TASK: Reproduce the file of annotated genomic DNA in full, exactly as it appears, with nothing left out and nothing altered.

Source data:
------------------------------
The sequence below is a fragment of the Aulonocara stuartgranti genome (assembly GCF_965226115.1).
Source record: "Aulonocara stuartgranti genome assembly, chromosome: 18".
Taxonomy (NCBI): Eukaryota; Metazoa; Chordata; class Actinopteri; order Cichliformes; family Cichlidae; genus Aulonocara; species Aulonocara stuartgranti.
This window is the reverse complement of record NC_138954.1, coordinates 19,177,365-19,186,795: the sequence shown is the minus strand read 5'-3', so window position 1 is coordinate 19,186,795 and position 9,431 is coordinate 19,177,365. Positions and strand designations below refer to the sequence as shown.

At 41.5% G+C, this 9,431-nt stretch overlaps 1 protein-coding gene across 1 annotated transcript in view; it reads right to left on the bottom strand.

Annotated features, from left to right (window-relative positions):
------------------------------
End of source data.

The sequence below is a fragment of the Aulonocara stuartgranti genome (assembly GCF_965226115.1).
Source record: "Aulonocara stuartgranti genome assembly, chromosome: 18".
Taxonomy (NCBI): Eukaryota; Metazoa; Chordata; class Actinopteri; order Cichliformes; family Cichlidae; genus Aulonocara; species Aulonocara stuartgranti.
This window is the reverse complement of record NC_138954.1, coordinates 19,177,365-19,186,795: the sequence shown is the minus strand read 5'-3', so window position 1 is coordinate 19,186,795 and position 9,431 is coordinate 19,177,365. Positions and strand designations below refer to the sequence as shown.

At 41.5% G+C, this 9,431-nt stretch overlaps 1 protein-coding gene across 1 annotated transcript in view; it reads right to left on the bottom strand.

Annotated features, from left to right (window-relative positions):